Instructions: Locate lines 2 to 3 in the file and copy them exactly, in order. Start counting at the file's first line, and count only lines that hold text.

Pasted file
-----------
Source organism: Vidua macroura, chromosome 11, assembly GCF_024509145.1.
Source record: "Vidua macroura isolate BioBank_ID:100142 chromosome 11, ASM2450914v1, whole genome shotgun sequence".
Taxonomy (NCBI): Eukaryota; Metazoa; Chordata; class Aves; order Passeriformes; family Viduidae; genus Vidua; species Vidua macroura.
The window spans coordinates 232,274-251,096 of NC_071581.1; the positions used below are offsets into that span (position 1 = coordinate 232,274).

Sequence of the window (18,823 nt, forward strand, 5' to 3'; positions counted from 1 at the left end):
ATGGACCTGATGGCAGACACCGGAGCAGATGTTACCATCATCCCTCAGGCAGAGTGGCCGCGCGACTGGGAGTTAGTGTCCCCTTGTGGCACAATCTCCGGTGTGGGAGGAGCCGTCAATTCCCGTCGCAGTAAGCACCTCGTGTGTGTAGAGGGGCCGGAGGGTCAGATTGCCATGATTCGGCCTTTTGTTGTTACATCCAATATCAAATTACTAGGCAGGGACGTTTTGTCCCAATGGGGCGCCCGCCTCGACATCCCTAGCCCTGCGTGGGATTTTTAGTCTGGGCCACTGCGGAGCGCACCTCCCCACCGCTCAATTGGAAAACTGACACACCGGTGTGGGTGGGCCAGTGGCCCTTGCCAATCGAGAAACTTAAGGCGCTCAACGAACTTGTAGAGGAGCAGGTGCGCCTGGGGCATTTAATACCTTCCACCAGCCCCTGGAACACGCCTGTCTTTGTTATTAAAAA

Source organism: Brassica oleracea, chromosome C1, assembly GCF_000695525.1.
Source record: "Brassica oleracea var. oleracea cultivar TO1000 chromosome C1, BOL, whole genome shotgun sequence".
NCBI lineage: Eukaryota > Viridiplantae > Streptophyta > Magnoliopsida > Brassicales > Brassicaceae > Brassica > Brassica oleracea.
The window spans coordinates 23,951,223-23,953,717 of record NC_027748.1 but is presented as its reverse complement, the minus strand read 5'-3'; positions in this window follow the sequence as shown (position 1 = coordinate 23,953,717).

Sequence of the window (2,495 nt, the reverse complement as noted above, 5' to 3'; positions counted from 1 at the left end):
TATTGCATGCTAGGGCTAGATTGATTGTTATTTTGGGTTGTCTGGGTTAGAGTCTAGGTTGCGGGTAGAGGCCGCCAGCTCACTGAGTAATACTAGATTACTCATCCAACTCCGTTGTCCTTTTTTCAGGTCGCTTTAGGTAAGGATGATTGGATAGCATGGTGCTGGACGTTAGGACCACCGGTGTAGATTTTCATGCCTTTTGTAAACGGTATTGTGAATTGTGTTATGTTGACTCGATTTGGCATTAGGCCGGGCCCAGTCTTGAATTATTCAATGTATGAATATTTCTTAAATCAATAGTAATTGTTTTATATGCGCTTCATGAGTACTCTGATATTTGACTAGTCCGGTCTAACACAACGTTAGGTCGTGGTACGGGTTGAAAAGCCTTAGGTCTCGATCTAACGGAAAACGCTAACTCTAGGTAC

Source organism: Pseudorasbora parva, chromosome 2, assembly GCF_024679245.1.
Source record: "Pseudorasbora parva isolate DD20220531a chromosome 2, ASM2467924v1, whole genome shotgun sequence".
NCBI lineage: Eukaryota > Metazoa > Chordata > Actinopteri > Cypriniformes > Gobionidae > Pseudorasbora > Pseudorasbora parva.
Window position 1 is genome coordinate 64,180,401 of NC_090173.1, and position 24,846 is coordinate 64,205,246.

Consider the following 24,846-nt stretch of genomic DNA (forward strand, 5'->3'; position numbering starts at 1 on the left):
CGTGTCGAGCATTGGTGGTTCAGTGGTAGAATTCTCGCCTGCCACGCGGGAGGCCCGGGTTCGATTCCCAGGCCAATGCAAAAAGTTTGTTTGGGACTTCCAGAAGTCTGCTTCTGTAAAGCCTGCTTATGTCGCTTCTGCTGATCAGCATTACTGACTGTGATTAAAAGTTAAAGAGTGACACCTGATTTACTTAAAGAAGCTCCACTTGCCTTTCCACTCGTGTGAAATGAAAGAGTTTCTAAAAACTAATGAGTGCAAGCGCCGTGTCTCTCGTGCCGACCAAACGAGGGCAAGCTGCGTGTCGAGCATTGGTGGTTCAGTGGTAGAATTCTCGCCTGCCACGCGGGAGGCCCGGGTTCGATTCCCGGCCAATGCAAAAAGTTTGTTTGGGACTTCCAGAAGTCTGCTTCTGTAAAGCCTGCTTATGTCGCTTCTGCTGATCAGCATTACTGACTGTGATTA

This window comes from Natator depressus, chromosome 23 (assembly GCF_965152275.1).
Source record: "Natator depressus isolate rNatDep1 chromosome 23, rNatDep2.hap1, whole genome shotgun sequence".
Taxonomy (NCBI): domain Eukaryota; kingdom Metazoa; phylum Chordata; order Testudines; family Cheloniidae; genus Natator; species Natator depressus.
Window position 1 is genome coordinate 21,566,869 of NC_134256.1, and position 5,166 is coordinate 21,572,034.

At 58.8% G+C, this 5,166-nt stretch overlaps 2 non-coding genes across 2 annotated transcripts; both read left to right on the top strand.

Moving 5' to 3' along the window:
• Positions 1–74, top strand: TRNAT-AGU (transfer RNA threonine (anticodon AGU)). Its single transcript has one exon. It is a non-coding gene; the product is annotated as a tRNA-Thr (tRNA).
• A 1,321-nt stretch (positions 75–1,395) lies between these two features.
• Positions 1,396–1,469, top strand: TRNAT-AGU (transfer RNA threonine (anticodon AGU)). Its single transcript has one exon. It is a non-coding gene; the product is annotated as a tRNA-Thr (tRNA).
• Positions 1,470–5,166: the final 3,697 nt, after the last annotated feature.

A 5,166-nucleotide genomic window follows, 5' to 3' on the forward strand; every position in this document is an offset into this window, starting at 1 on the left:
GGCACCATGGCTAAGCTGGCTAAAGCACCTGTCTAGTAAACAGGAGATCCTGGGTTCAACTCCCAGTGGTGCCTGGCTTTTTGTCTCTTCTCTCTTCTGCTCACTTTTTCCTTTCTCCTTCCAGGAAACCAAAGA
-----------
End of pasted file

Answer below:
Source record: "Vidua macroura isolate BioBank_ID:100142 chromosome 11, ASM2450914v1, whole genome shotgun sequence".
Taxonomy (NCBI): Eukaryota; Metazoa; Chordata; class Aves; order Passeriformes; family Viduidae; genus Vidua; species Vidua macroura.